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Seechelt Indians of Canada

Seechelt. From their own name Siciatl (c=sh). Also called:

Niciatl, Comox name.

Connections. The Seechelt constituted a distinct dialectic group of the coastal division of the Salishan linguistic family.

Location. On Jervis and Seechelt Inlets, Nelson Island, and the southern part of Texada Island, B. C.

Subdivisions

Anciently there were four divisions or septs of the Seechelt, as follows:

Kunechin, at the head of Queen's Reach, Jervis Inlet. Skaiakos, with no fixed abode.
Tsonai, at Deserted Bay at the junction of Queen's Reach and Princess Royal Reach, Jervis Inlet.
Tuwanek, at the head of Narrow's Arm, Seechelt Inlet.
The Kunechin and Tsonai are said to be descended from Kwakiutl from Fort Rupert. Later all Seechelt came to live
  in one town called Chatelech, on Trail Bay, at the neck of Seechelt Peninsula.

History. As above noted, two of the original four septs of the Seechelt trace their origin to Kwakiutl Indians from Fort Rupert. On physical grounds Hill-Tout (1902) thought them to be related to the Lillooet. Their history after the coming of Europeans has been similar to that of their neighbors. They were converted to Roman Catholicism by Bishop Durieu.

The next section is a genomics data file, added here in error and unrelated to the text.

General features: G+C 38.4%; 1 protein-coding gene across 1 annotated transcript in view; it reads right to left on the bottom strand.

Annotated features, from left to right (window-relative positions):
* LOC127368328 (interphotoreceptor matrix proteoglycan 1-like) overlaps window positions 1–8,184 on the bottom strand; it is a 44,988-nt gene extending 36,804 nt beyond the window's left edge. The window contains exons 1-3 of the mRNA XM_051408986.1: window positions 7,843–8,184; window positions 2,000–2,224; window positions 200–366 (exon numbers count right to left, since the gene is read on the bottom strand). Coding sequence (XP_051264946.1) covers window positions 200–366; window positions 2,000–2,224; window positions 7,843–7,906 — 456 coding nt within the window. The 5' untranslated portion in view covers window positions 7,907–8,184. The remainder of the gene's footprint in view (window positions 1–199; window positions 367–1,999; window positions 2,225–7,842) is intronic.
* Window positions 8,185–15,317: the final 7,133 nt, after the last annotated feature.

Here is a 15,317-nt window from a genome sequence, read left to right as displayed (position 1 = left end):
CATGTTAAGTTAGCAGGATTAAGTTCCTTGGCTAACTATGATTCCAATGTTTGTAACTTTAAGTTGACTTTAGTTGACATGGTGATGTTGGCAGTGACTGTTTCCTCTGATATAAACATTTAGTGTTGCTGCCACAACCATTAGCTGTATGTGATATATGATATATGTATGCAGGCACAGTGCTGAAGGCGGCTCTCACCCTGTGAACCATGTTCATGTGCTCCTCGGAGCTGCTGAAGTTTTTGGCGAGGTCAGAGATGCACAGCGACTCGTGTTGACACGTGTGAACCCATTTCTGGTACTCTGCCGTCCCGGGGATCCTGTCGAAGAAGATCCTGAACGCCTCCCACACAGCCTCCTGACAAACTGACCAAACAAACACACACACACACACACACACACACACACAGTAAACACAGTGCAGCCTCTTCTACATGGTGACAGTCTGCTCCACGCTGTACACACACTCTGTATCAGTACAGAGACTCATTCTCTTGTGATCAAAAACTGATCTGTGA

Population. Mooney (1928) estimates that there were 1,000 Seechelt in 1780. In 1902 Hill-Tout gave a population of 325 but the Canadian Department of Indian Affairs only 236. The latter authority has 244 in 1909.

Connection in which they have become noted. The Seechelt have given their name to Seechelt Inlet.

The Indian Tribes of North of America, by John Swanton, 1953

Canadian Indians


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